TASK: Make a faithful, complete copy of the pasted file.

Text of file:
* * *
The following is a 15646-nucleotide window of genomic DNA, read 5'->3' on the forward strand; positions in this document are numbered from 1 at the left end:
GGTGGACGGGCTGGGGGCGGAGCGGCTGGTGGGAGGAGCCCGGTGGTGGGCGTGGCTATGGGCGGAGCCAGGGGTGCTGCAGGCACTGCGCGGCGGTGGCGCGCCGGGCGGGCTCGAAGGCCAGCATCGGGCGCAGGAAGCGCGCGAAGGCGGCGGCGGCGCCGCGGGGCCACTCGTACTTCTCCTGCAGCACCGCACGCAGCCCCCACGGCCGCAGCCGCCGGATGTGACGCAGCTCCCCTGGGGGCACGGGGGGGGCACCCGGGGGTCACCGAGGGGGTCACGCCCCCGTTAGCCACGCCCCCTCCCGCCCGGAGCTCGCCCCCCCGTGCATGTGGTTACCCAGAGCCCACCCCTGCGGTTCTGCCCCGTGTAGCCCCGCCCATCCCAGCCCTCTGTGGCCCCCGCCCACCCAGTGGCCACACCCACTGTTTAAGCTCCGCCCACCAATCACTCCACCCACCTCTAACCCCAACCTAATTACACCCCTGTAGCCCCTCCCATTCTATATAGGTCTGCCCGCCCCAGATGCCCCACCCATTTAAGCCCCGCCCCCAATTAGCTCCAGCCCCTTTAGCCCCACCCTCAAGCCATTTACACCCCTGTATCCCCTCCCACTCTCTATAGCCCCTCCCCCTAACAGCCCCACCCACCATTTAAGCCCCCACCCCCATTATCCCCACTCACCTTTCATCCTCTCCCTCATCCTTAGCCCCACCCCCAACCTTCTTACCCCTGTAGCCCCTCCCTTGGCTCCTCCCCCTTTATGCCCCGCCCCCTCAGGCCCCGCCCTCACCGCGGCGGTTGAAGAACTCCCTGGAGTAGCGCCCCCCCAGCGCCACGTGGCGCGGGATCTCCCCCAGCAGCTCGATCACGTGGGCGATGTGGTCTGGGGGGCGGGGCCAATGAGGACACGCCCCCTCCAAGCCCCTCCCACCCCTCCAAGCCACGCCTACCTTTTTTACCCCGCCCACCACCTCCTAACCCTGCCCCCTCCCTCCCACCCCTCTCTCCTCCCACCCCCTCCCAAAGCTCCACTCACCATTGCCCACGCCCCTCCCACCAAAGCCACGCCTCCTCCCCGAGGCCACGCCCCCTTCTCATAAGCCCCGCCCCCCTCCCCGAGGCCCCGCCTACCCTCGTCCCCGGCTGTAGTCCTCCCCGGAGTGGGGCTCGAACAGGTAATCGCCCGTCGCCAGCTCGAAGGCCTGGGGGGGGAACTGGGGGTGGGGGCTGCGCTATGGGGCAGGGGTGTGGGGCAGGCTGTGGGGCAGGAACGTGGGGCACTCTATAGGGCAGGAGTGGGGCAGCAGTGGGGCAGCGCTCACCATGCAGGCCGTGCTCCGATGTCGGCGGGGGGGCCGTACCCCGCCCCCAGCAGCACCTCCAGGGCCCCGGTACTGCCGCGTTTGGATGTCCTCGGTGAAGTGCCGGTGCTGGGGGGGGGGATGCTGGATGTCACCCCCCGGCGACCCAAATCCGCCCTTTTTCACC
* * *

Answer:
The following is a 15646-nucleotide window of genomic DNA, read 5'->3' on the forward strand; positions in this document are numbered from 1 at the left end:
GGTGGACGGGCTGGGGGCGGAGCGGCTGGTGGGAGGAGCCCGGTGGTGGGCGTGGCTATGGGCGGAGCCAGGGGTGCTGCAGGCACTGCGCGGCGGTGGCGCGCCGGGCGGGCTCGAAGGCCAGCATCGGGCGCAGGAAGCGCGCGAAGGCGGCGGCGGCGCCGCGGGGCCACTCGTACTTCTCCTGCAGCACCGCACGCAGCCCCCACGGCCGCAGCCGCCGGATGTGACGCAGCTCCCCTGGGGGCACGGGGGGGGCACCCGGGGGTCACCGAGGGGGTCACGCCCCCGTTAGCCACGCCCCCTCCCGCCCGGAGCTCGCCCCCCCGTGCATGTGGTTACCCAGAGCCCACCCCTGCGGTTCTGCCCCGTGTAGCCCCGCCCATCCCAGCCCTCTGTGGCCCCCGCCCACCCAGTGGCCACACCCACTGTTTAAGCTCCGCCCACCAATCACTCCACCCACCTCTAACCCCAACCTAATTACACCCCTGTAGCCCCTCCCATTCTATATAGGTCTGCCCGCCCCAGATGCCCCACCCATTTAAGCCCCGCCCCCAATTAGCTCCAGCCCCTTTAGCCCCACCCTCAAGCCATTTACACCCCTGTATCCCCTCCCACTCTCTATAGCCCCTCCCCCTAACAGCCCCACCCACCATTTAAGCCCCCACCCCCATTATCCCCACTCACCTTTCATCCTCTCCCTCATCCTTAGCCCCACCCCCAACCTTCTTACCCCTGTAGCCCCTCCCTTGGCTCCTCCCCCTTTATGCCCCGCCCCCTCAGGCCCCGCCCTCACCGCGGCGGTTGAAGAACTCCCTGGAGTAGCGCCCCCCCAGCGCCACGTGGCGCGGGATCTCCCCCAGCAGCTCGATCACGTGGGCGATGTGGTCTGGGGGGCGGGGCCAATGAGGACACGCCCCCTCCAAGCCCCTCCCACCCCTCCAAGCCACGCCTACCTTTTTTACCCCGCCCACCACCTCCTAACCCTGCCCCCTCCCTCCCACCCCTCTCTCCTCCCACCCCCTCCCAAAGCTCCACTCACCATTGCCCACGCCCCTCCCACCAAAGCCACGCCTCCTCCCCGAGGCCACGCCCCCTTCTCATAAGCCCCGCCCCCCTCCCCGAGGCCCCGCCTACCCTCGTCCCCGGCTGTAGTCCTCCCCGGAGTGGGGCTCGAACAGGTAATCGCCCGTCGCCAGCTCGAAGGCCTGGGGGGGGAACTGGGGGTGGGGGCTGCGCTATGGGGCAGGGGTGTGGGGCAGGCTGTGGGGCAGGAACGTGGGGCACTCTATAGGGCAGGAGTGGGGCAGCAGTGGGGCAGCGCTCACCATGCAGGCCGTGCTCCGATGTCGGCGGGGGGGCCGTACCCCGCCCCCAGCAGCACCTCCAGGGCCCCGGTACTGCCGCGTTTGGATGTCCTCGGTGAAGTGCCGGTGCTGGGGGGGGGGATGCTGGATGTCACCCCCCGGCGACCCAAATCCGCCCTTTTTCACC